Wheel good food

AMHERST – Danielle Sherman had her heart set on a roast beef sandwich, and she was disappointed it was off the menu at Tim Ganos’ Grazing Gourmet food truck – but she trusted him.

Ganos smiled with sly satisfaction as he built what he calls a King Beef sandwich, confident it would erase the roast beef from her food memory.

He was right.

Not long after Sherman left with a package containing her lunch, she sent him a text message saying the sandwich was “#$%^& great!”

Food trucks have been popular in Boston and other big cities across the country, and The Grazing Gourmet seems to be something of a pioneer in the Souhegan Valley. Unlike hot dog stands or ice cream trucks, Ganos’ business represents the new model of food truck that features a cook making specialty dishes from scratch.

For about a year, he has been parked on Route 101A in Amherst in the parking lot of the J. August Jewelry store, where Cassidy’s Cafe, and before that the J. Beaners Cafe, used to be. Customers can use the patio picnic tables that the jewelry store has no use for. Ganos used to park his truck at the Amherst Garden Center on Route 101.

Ganos doesn’t use the term “gourmet” lightly. To make his balsamic vinaigrette, for example, he said he blends “secret spices with olive oil, vinegar, shallots and garlic.” Mojo sauce has fresh cumin – “The most important part,” he said – and other spices for his mojo-infused Cuban pork sandwich.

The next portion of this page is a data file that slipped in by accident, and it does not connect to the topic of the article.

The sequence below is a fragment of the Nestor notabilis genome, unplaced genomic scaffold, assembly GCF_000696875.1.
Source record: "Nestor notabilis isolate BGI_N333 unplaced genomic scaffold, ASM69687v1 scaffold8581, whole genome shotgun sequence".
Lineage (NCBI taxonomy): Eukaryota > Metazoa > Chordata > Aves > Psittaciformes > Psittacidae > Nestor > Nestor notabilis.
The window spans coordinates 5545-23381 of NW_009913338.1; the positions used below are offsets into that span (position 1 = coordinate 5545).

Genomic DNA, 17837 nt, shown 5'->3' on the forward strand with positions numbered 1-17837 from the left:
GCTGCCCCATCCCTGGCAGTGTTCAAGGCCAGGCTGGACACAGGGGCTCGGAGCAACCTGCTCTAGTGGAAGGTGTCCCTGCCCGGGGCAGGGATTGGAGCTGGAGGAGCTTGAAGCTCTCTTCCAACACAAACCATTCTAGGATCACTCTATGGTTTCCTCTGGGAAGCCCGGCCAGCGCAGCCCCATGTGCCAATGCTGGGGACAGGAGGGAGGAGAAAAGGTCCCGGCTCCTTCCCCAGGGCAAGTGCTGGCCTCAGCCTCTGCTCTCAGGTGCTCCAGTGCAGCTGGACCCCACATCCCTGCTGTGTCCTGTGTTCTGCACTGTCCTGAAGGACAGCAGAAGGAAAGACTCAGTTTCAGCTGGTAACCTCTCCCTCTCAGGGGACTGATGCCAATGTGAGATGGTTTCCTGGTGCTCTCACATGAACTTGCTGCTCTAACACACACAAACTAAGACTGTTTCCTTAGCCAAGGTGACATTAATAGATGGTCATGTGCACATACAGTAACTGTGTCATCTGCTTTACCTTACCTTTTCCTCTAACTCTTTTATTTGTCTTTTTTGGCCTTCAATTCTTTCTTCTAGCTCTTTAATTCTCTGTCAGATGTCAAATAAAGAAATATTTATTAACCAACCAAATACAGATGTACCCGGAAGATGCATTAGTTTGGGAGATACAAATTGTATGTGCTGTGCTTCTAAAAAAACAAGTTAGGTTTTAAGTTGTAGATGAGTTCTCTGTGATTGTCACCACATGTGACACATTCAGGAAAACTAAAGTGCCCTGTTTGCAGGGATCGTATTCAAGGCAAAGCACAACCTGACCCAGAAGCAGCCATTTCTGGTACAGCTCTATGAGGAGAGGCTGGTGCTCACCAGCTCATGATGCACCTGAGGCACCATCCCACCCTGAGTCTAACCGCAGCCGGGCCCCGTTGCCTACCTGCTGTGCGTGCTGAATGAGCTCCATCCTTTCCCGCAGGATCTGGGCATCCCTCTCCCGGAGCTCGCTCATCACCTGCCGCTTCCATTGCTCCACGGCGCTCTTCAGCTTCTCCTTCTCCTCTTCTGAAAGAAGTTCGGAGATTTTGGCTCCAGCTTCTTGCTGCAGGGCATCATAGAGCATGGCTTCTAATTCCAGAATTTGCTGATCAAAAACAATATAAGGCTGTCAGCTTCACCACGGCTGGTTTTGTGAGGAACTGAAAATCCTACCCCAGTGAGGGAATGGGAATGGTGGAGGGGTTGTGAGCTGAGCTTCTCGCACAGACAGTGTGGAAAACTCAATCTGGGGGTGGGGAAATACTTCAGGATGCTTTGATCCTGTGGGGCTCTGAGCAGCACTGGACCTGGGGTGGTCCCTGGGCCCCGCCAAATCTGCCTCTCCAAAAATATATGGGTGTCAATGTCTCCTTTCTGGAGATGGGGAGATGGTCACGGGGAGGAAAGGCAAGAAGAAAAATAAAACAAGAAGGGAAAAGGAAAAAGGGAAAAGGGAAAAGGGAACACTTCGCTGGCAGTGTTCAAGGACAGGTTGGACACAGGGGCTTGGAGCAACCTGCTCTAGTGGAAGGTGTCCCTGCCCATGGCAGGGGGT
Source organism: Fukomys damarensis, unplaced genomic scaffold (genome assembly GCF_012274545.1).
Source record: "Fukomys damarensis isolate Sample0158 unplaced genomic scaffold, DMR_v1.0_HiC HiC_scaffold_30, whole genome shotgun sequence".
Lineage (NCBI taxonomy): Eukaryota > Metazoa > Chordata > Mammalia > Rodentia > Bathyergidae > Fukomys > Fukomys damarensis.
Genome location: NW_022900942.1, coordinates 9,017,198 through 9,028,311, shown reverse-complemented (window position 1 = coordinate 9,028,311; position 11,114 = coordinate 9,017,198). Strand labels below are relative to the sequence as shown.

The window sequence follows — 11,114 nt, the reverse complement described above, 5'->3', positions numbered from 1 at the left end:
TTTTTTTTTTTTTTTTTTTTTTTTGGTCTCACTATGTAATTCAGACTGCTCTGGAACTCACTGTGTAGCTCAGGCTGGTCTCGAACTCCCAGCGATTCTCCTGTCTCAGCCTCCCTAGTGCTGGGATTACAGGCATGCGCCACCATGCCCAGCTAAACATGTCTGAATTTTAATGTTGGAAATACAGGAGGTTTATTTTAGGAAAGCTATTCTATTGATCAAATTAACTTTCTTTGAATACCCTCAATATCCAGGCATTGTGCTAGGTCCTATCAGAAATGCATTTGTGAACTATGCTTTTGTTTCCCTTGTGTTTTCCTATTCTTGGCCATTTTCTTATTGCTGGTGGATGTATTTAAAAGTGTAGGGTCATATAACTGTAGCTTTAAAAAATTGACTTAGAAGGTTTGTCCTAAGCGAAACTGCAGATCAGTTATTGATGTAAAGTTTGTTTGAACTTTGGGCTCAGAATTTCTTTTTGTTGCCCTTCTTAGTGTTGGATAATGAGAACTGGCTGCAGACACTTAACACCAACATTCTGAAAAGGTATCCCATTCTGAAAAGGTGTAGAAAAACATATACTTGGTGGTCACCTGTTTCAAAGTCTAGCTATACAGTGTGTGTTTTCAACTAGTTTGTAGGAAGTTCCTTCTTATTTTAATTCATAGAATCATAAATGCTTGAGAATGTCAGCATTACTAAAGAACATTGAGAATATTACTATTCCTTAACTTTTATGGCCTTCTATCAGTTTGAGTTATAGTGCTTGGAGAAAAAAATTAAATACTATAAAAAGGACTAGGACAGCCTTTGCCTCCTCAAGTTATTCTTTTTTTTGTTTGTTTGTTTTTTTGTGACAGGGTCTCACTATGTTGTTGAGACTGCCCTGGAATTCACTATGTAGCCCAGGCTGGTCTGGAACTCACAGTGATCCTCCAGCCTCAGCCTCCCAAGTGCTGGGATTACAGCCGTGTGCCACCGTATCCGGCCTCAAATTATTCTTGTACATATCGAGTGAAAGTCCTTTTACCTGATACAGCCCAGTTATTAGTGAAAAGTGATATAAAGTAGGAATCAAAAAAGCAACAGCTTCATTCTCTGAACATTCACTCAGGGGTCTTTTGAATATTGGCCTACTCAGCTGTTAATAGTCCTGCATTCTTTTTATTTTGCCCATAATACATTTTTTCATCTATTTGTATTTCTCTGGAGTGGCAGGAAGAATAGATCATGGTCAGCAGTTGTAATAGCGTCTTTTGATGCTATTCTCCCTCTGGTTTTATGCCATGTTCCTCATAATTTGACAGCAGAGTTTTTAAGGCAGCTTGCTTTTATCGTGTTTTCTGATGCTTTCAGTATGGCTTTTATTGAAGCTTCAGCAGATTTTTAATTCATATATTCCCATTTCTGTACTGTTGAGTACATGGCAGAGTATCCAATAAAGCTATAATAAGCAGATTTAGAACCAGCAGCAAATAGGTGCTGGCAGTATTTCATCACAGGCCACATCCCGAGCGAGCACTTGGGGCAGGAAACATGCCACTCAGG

The truck’s motto is “Hearty, Healthy & Local,” and most of the ingredients for his sandwiches and salads are organic, although they aren’t posted that way.

No pale, tasteless tomatoes for him. The red and juicy Romas come from a Maine farm, and in the summer, he will visit local farms for vegetables – he especially likes the heirloom yellow tomatoes from Hollis’ Lull Farm.

Beef comes from Lull, the Trombly Farm in Milford, the Rickity Ranch in Hollis and Blood Farm in Groton, Mass. Bread comes from The Good Loaf bakery in Milford.

An outgoing man with a wide smile, Ganos loves to talk with customers, and one of his favorite topics is his food philosophy.

The government, he said, “has changed the definition of organic 300 times. I just believe in responsible farming.”

Ganos said he thinks it’s ridiculous for people in New Hampshire to eat organic vegetables that come from California, and he said eating local produce confers immunities to some allergens.

Ganos, 33, comes from a family that has owned and operated delis and restaurants for a long time. Growing up in Lowell, Mass., and then Brookline, he was never a picky eater.

“I was never afraid to try anything,” he said, including prawns with their heads still on made by a Vietnamese family who lived downstairs in Lowell.

He credits his “very mean” Greek great-grandmother and equally grouchy German grandmother with inspiring his love of food and cooking.

“The only time these women would ever smile was when they were in front of a stove, so I spent as much time as I could in the kitchen,” said Ganos – who noted that the smells and tastes did wonders for the development of his palate.